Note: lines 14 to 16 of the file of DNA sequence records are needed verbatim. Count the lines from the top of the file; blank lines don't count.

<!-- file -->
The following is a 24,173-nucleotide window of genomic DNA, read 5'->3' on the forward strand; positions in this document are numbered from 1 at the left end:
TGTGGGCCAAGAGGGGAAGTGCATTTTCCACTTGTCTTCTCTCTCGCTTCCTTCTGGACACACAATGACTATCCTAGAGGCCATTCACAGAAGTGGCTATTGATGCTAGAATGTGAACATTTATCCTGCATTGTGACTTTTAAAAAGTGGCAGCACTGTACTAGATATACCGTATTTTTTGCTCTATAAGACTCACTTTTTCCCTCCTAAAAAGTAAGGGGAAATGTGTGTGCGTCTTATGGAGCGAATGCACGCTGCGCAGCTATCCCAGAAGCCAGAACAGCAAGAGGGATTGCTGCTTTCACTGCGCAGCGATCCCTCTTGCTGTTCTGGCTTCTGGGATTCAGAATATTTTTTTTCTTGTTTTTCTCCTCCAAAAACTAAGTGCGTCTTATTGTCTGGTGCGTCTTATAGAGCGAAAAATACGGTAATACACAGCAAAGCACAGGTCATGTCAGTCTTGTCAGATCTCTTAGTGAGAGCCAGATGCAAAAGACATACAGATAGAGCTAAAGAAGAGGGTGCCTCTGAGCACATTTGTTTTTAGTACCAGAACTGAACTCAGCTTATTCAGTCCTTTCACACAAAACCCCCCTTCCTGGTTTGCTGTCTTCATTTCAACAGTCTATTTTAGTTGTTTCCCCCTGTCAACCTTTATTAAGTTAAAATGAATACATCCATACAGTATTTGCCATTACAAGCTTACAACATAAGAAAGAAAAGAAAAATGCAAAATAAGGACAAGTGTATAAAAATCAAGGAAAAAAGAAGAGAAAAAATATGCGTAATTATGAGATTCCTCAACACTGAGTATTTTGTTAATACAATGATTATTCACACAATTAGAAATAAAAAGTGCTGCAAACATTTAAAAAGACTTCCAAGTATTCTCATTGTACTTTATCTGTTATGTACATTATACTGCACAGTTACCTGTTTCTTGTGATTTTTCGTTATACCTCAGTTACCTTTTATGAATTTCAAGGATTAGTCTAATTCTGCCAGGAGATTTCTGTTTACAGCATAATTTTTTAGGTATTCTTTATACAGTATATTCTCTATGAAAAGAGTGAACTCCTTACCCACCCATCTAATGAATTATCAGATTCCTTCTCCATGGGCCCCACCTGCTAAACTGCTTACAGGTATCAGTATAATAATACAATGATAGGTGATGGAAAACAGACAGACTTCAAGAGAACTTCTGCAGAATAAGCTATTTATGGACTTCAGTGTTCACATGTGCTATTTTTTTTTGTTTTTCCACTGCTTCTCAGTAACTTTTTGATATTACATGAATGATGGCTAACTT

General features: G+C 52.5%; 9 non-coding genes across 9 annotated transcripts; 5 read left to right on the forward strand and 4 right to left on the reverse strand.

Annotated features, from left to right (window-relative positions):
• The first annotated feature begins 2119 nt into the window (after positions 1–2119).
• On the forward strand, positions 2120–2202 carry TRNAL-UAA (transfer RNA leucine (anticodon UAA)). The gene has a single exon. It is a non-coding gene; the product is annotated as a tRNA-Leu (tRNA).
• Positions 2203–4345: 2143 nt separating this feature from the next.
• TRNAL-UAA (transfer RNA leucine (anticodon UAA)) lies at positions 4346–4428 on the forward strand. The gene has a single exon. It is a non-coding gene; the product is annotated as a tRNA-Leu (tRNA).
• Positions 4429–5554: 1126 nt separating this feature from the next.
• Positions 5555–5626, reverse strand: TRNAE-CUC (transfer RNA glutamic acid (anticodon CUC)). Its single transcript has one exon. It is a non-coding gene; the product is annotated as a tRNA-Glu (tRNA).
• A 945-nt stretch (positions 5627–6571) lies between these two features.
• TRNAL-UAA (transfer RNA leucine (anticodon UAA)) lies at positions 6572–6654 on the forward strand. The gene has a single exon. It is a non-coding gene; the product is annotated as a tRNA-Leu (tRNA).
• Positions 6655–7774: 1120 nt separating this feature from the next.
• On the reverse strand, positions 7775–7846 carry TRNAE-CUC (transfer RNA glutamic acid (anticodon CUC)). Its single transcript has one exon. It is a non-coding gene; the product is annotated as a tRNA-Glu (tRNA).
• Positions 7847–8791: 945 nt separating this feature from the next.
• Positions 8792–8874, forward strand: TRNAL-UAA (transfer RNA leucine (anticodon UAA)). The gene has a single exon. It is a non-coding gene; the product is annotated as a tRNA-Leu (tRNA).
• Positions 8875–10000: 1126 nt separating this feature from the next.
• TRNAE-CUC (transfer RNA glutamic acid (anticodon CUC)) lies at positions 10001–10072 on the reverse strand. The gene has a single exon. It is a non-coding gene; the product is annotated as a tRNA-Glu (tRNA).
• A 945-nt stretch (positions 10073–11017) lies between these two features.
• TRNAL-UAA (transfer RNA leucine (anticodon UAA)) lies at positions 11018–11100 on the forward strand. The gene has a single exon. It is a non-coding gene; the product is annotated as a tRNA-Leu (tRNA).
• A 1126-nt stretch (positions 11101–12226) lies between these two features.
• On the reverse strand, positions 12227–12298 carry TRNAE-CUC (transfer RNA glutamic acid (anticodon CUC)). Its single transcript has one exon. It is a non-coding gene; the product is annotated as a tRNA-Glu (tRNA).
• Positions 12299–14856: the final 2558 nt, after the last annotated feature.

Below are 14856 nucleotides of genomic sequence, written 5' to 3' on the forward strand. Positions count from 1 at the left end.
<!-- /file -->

• On the reverse strand, positions 7775–7846 carry TRNAE-CUC (transfer RNA glutamic acid (anticodon CUC)). Its single transcript has one exon. It is a non-coding gene; the product is annotated as a tRNA-Glu (tRNA).
• Positions 7847–8791: 945 nt separating this feature from the next.
• Positions 8792–8874, forward strand: TRNAL-UAA (transfer RNA leucine (anticodon UAA)). The gene has a single exon. It is a non-coding gene; the product is annotated as a tRNA-Leu (tRNA).